Refugees in Uganda Launch “Laudato Si’ Garden” to Address Country’s Growing Deforestation

Youth at Don Bosco Refugee Services, Palabek in Uganda's Catholic Archdiocese of Gulu during a tree planting session at the refugee center on 16 August 2021. Credit: Fr. Lazar Arasu

Students at the Don Bosco Palabek Refugee Services in Uganda have launched a tree planting drive aimed at ending deforestation in the country by planting thousands of trees at their facility.

The Director of the refugee service in Uganda’s Gulu Archdiocese, Fr. Lazar Arasu, says that the East African country that once boasted of richness in tree cover has started experiencing severe effects of deforestation, adding that young people at the refugee facility have taken a lead in protecting the country’s environment.

“It is needless to say that we have already begun to suffer the consequences of climate change caused by this devastating deforestation in Uganda. Rains have been irregular, water levels in our lakes and rivers are too low, floods and landslides have become a common feature, and not to forget the rise in temperatures,” Fr. Arasu says in a reflection he shared with ACI Africa Tuesday, August 31.

Credit: Fr. Lazar Arasu

He adds, “Deforestation in Uganda is doom for the income earning tourism, which brings in hundreds of millions of hard currencies.”


According to the member of the Salesians of Don Bosco (SDB), Uganda has lost many other valuable resources due to deforestation.

These include medicinal plants and trees, depletion of timber, fish, animals, flora and fauna, “not forgetting the beauty of Uganda which is proudly considered as ‘the Pearl of Africa”, he says.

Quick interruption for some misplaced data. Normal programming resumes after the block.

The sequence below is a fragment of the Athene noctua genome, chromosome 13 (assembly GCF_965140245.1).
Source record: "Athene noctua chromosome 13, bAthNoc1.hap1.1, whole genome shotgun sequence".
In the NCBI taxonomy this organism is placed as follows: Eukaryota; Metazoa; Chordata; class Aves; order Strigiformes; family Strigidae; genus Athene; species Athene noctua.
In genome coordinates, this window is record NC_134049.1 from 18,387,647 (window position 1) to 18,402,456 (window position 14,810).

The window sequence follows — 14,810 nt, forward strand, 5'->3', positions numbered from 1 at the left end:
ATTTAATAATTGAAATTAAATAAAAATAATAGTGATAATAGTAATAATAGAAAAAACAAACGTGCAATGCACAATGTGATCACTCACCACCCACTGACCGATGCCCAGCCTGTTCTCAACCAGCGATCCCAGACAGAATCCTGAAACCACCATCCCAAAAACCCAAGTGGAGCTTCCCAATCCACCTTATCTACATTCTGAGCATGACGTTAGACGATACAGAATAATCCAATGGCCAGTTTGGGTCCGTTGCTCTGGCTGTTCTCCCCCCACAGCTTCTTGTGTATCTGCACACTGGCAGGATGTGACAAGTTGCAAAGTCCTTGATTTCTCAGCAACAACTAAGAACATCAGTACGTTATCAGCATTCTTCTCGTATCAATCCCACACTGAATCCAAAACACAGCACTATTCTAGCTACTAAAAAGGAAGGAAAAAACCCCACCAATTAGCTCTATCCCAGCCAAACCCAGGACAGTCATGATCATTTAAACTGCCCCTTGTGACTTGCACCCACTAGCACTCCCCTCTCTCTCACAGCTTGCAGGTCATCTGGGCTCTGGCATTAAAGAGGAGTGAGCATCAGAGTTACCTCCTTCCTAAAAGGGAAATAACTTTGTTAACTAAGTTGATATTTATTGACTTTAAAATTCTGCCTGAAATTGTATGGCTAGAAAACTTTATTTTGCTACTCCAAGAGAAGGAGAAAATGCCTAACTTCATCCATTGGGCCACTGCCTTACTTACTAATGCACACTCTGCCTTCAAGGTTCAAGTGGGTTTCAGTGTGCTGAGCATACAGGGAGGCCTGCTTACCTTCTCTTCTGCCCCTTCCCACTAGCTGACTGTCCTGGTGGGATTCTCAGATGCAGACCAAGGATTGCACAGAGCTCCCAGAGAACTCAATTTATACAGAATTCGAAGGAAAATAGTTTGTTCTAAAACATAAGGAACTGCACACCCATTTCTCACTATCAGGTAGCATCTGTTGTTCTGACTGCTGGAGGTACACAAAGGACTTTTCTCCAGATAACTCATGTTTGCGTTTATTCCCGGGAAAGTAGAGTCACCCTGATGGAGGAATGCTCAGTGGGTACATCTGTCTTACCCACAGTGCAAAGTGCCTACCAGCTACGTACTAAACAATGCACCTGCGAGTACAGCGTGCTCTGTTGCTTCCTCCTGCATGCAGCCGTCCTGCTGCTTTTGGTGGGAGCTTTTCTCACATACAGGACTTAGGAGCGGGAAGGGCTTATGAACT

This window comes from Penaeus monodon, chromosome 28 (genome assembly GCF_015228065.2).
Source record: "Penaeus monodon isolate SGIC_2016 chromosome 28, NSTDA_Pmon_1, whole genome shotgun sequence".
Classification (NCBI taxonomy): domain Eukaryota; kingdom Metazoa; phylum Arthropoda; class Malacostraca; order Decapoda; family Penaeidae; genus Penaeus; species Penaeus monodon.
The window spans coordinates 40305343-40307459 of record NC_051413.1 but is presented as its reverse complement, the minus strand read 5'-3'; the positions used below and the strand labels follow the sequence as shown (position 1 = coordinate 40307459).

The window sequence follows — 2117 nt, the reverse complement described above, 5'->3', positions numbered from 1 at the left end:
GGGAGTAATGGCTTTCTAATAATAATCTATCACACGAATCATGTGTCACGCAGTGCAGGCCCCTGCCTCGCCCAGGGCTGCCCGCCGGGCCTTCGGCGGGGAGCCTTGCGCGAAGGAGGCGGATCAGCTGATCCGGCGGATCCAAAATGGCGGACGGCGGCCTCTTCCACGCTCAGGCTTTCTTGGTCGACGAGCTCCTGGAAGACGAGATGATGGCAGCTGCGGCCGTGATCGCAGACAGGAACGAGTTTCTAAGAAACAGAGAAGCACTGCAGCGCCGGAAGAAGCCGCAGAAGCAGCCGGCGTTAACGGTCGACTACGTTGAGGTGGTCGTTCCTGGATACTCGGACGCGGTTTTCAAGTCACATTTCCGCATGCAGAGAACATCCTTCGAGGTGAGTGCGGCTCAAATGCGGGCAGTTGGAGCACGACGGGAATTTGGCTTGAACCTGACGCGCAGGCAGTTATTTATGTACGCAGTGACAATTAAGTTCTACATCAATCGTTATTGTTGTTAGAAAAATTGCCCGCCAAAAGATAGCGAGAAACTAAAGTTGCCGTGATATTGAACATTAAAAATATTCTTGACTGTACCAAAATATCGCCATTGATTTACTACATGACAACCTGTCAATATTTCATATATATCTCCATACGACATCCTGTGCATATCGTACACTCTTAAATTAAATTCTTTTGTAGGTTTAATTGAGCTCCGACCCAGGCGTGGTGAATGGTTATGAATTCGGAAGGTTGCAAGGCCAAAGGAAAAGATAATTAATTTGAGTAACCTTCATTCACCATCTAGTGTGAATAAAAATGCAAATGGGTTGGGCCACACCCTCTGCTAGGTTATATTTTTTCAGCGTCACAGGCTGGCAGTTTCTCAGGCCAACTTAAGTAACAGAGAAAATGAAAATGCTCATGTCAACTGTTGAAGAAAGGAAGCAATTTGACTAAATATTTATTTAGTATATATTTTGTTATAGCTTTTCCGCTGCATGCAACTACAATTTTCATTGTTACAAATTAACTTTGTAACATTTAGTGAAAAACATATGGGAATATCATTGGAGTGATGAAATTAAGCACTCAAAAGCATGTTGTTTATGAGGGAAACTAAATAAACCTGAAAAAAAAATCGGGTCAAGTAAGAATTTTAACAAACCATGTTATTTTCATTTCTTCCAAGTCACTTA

The Priest reported that students at Palabek Refugee Services planted 4,500 indigenous and exotic trees in a 25-acre piece of land at the facility and made a number of resolutions to end environmental degradation in the country.

Credit: Fr. Lazar Arasu

Most of the students at the facility are refugees from South Sudan and neighboring countries who are pursuing various technical courses to improve their livelihoods.

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Highlighting events of the tree-planting ceremony in the report shared with ACI Africa August 31, the Indian-born Priest says that the students vowed to care for the project they dubbed “Laudato Si’ Garden” by watering it and taking turns to care for it.

Additionally, the students made a commitment to manage wastes in the right way and to care for animals under their care and never to cut trees aimlessly.

“The young people made resolutions to always turn off lights when not in use, to close taps when not in use and to use water sparingly,” Fr. Arasu tells ACI Africa.

The Indian-born Priest who has ministered in East Africa for the last three decades notes that African societies are largely agrarian.

Credit: Fr. Lazar Arasu


“Most people of the continent live on subsistence farming. For their daily sustenance many of them have to physically till their garden so as to find food in their homes. Fortunately, a good portion of land is blessed with fertile soil, enough water, favorable climate and most countries have millions of young people who are in their productive age, able to engage in the agricultural sector,” Fr. Arasu says.